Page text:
IP address

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An IP address ("Internet Protocol", commonly known as an IP) is a number which is an exclusive number all information technology devices including printers, routers, modems, et al. It is given to a computer upon accessing the Internet or a LAN.

IP addresses may be either static or dynamic. Static IP addresses do not change, while dynamic IP addresses do. Dynamic IP addresses are issued from a pool of IP addresses allocated by your ISP or DHCP Server. If a computer's dynamic IP address expires, the computer is assigned a new one.

IP addresses are often traced to service providers using WHOIS searches such as those provided by the five RIRs. WHOIS search results usually provide useful information for contacting the ISPs to report abuse.

IP version 4 is what's currently used by most network devices. However, with more and more computers accessing the internet, IPv4 addresses are running out quickly. Just like in a city, addresses have to be created for new neighborhoods but, if your neighborhood gets too large, you will have to come up with an entire new pool of addresses. IPv4 is limited to just 4,294,967,296 addresses. IP version 6 is the replacement for the aging IPv4. The estimated number of unique addresses for IPv6 is 340,282,366,920,938,463,463,374,607,431,768,211,456. [1] With IPv6, the amount of possible IP addresses is increased exponentially, allowing for more exponential growth in the use of mobile phones, literally all of which nowadays have internet connectivity, computers, video game consoles such as the PlayStation 3 and the Xbox 360, tablet computers such as the iPad, and even computers found within modern automobiles. IPv6 can also justify for the future growth in world population of Planet Earth. IP address tracking plays a vital role in law enforcement, such as the track down and prosecution of hackers, child molesters, stalkers, and even potential terrorists. internet service providers also play a role in assisting law enforcement, although the downloading of copyrighted songs, movies, games, and programs is still not widely considered illegal by the general public or by law enforcement agencies as long as it is only for personal use.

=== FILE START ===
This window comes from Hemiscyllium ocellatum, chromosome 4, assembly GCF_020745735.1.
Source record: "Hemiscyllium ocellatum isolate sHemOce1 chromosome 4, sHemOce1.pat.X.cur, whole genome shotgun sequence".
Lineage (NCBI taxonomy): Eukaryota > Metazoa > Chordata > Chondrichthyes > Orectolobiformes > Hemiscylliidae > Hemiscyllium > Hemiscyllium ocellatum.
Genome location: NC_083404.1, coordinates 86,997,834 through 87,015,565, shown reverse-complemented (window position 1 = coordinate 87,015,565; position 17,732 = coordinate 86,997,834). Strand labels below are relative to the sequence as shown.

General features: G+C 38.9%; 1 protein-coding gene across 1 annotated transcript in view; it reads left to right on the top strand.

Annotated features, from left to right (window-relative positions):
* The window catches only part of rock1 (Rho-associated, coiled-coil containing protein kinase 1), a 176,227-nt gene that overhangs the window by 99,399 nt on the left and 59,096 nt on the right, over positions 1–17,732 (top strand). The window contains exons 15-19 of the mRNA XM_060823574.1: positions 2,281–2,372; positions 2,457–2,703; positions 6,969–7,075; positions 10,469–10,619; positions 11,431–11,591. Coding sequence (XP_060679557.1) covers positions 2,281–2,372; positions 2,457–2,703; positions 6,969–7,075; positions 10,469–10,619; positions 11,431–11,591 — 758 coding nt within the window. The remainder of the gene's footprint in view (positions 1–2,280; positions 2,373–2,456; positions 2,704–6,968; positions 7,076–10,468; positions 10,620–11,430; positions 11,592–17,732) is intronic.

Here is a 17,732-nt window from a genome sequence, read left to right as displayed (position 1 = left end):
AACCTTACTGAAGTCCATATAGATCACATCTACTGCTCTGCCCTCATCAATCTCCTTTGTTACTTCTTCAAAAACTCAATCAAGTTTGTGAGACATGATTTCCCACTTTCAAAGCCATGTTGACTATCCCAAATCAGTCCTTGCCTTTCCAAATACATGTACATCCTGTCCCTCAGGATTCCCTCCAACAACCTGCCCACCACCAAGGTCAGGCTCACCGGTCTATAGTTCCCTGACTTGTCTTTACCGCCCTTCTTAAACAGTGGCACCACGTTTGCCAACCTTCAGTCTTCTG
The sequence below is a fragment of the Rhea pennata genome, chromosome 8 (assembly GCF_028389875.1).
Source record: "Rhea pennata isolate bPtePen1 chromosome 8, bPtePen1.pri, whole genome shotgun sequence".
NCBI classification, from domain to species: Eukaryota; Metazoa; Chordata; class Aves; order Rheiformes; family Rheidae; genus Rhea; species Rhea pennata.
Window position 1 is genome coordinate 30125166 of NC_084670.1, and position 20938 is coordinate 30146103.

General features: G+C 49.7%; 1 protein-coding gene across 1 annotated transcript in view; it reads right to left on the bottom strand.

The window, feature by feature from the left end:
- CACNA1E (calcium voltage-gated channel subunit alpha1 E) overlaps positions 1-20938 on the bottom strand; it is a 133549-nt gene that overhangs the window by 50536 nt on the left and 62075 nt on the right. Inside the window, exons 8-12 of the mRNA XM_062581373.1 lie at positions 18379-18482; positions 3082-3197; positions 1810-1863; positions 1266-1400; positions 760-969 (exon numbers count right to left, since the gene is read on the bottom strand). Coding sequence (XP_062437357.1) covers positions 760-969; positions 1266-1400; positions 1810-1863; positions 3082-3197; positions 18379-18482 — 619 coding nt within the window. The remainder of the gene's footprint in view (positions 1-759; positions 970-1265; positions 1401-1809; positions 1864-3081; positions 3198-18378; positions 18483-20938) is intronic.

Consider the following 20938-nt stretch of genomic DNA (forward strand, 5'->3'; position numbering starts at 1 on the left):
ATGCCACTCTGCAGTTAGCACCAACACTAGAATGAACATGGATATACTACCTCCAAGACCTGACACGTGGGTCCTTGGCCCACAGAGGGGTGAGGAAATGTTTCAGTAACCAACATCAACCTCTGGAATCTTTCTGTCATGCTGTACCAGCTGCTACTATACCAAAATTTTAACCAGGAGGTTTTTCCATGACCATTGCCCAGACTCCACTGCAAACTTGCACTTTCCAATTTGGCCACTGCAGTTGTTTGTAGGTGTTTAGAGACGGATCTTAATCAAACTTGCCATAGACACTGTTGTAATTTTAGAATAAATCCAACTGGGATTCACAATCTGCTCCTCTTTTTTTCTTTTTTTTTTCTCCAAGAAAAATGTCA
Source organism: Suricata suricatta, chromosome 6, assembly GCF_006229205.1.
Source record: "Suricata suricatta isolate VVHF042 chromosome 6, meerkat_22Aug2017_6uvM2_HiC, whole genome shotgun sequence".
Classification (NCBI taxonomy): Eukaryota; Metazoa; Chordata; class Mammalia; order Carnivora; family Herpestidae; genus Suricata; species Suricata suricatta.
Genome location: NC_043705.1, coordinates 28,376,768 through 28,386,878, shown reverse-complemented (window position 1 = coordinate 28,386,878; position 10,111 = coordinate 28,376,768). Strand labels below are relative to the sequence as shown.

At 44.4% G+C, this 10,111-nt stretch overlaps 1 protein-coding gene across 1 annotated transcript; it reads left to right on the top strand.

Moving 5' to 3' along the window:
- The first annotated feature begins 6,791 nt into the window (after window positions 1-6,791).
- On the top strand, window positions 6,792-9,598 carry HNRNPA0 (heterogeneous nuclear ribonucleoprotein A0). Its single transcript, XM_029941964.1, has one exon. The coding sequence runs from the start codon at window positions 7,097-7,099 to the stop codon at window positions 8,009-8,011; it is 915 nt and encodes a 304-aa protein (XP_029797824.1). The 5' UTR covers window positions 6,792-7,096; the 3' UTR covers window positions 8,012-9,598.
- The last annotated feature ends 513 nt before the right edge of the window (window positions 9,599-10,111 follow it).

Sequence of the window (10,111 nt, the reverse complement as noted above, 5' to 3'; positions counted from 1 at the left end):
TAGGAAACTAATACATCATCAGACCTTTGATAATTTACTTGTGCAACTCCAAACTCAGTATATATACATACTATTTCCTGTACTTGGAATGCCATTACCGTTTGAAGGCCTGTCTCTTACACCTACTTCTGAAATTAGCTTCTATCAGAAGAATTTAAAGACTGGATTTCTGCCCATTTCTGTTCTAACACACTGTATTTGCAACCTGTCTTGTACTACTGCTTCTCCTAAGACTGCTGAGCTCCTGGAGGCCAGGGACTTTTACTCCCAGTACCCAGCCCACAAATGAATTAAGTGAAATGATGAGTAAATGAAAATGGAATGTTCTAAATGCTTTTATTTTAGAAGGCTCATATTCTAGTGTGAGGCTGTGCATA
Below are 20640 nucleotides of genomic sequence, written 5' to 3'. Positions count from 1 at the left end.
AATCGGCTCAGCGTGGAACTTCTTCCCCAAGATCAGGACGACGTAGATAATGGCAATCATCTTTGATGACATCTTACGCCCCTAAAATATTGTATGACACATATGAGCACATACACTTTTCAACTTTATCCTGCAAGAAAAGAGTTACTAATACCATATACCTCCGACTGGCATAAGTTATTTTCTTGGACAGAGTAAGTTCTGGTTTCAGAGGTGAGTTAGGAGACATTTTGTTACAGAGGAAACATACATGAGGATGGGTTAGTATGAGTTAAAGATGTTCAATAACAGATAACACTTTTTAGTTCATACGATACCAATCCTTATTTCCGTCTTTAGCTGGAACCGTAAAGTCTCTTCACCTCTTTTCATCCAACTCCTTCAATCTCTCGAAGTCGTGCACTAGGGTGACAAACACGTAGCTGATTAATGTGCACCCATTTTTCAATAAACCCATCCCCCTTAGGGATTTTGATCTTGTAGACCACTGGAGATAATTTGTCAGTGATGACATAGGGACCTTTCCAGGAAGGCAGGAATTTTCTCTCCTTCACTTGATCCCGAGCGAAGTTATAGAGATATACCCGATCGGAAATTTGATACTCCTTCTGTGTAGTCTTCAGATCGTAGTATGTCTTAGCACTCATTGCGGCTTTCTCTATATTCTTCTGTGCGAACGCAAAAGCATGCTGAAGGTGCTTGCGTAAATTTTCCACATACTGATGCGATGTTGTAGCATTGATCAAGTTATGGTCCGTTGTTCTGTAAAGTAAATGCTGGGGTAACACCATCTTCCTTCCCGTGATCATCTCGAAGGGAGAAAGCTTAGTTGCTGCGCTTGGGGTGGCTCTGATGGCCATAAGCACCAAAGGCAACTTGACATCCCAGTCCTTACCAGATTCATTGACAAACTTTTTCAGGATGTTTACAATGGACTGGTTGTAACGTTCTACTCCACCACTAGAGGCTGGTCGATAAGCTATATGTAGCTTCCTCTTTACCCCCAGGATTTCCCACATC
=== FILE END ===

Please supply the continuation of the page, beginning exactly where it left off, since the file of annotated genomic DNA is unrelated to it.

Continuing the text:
IP address tracking tools have been used by stalkers and cyber criminals to pinpoint the physical location of their victims house based upon, for example, a Wikipedia article "edit history" page that reveals the IP address of an editor who did not log in with a registered username. Although in some instances, many IP addresses trace back to one location that contains a network hub owned by an internet service provider. This exact same technique can be used by the webmasters of major websites such as YouTube and Facebook to help law enforcement track down a suspected child molester or a troll who was reported for making threats.

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